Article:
Sensory Play for All Children!

 

Sensory Play.

You’ve heard those words, but what does sensory play mean, and why is it so very important? Sensory play isn’t just ‘play’. It is learning and developing at a very basic level. Children use sensory to learn about the world around them, even before they can talk or begin to understand the concepts behind it.

 

As the mom of a child with sensory input issues, we have always made sure to include tons of sensory activities in our daily routines. These vary from small activities such as playdoh and water play, to large motor games such as obstacle courses and trampoline time. We also spend a lot of time doing things that have sensory play built right in: swimming, beach time, playgrounds, gymnastics, rain walks, and bike rides. I’ve found that even my two other children with no input issues benefit greatly from this extra emphasis on sensory during the day.

How you ask?

Sensory Play builds vocabulary.

Hard, soft, squishy, crinkly, hot, cold, smooth, rough. These are words that are difficult to describe, especially to a small child. They can however be easily experienced. It is much easier to introduce words like soft, smooth and squishy while playing with a nice soft batch of playdoh. These describing words are critical to a child’s vocabulary, as it allows them to explore and talk about the world around them. It builds confidence and a foundation for creating an extensive vocabulary later in life.

Sensory Play provides answers to question kids didn’t even know they had.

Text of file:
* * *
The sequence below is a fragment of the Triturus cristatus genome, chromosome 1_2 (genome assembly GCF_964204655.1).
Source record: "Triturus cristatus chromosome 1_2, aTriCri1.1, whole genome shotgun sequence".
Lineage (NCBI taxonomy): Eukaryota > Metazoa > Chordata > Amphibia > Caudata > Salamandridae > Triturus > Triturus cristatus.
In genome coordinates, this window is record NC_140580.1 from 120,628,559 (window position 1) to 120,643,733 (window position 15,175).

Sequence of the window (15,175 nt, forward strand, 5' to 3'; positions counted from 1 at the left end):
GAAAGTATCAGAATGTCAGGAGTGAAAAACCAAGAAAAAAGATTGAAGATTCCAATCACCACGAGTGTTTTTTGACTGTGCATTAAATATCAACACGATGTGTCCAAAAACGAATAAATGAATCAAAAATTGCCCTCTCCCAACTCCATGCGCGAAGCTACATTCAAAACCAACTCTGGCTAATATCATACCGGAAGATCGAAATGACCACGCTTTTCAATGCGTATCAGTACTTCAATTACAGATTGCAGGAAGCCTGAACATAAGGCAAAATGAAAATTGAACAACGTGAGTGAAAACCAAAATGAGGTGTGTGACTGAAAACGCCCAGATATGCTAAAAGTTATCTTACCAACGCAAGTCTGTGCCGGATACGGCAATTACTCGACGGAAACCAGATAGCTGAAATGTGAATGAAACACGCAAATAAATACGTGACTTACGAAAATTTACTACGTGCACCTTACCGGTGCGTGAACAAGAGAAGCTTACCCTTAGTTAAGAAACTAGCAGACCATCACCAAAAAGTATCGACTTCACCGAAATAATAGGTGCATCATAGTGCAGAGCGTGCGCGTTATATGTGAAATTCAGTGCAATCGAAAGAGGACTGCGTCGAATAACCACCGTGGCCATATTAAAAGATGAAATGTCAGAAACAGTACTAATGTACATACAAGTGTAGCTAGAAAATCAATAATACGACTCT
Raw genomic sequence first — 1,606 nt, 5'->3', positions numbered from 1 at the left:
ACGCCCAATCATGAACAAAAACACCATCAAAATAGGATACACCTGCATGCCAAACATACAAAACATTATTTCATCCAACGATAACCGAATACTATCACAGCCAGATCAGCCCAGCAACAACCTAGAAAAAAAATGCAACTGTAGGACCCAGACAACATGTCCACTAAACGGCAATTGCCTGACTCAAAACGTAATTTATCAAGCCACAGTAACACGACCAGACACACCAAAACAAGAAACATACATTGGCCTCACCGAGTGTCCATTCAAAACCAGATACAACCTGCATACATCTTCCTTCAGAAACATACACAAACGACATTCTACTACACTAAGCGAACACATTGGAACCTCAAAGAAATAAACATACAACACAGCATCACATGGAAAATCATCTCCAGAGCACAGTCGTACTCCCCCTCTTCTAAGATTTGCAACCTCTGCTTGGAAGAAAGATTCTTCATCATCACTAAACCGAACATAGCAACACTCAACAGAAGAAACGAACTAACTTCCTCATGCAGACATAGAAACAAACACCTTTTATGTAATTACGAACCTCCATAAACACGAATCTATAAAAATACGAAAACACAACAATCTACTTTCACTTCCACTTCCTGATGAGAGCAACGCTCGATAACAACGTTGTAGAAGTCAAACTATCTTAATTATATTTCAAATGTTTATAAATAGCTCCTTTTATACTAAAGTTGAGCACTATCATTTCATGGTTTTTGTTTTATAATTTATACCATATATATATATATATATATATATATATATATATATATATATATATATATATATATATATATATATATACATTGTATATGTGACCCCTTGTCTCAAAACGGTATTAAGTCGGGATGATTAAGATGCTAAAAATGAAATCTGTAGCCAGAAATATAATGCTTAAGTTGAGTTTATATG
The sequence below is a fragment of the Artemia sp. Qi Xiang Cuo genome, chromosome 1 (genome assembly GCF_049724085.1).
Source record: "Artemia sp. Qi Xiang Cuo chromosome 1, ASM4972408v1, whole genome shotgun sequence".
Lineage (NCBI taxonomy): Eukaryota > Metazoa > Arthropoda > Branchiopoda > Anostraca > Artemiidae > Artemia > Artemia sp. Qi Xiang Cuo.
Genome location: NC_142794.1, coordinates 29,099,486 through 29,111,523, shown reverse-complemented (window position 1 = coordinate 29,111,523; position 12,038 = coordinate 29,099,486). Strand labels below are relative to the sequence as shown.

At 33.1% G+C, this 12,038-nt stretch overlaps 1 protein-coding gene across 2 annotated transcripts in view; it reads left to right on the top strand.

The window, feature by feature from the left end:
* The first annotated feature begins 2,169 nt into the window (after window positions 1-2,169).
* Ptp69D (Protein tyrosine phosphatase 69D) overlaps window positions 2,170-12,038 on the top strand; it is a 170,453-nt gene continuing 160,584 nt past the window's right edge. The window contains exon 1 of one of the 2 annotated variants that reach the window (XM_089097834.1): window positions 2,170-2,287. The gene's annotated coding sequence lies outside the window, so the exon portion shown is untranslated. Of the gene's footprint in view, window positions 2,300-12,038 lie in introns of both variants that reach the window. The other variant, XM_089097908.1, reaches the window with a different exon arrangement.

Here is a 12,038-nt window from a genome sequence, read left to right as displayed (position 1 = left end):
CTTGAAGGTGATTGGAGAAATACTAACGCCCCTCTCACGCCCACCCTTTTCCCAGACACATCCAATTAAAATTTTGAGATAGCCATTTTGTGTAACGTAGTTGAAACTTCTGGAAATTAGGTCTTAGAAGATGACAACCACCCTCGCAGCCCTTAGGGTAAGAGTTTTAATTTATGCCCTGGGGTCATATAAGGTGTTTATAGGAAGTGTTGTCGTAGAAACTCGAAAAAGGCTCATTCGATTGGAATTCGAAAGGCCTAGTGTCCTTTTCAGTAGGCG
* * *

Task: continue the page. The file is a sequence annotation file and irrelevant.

When children play, they often discover things that are amazing. A child playing with playdoh knows it will squish, but how amazing when they figure out that the large ball of playdoh can actually be shoved into that tiny hole! Or when the blue and yellow playdoh they are creating with suddenly turns green! These are learning experiences your child has created all by themselves. Most sensory based activities are very open ended and leave tons of room for exploration

Sensory Play in important to a child’s physical development.

Sensory play helps children develop both fine motor skills and gross motor skills. This makes them equally as important to babies and toddlers as it does for older children. The sooner children begin to develop their motor system, the sooner they can begin to explore their world. As children begin to explore, sensory experiences are much more likely to stick in a child’s memory. They engage the senses, and therefore are more cognitively rewarding that other forms of learning.

Sensory Play is FUN!

Not only is Sensory Play a great learning tool, its fun! Children will often be entertained for hours on end without even knowing they are growing their brain. My children’s most requested activities are all sensory play activities!

 

Check out some of our other posts for some great ideas have fun with Sensory Play with your little one today!

 

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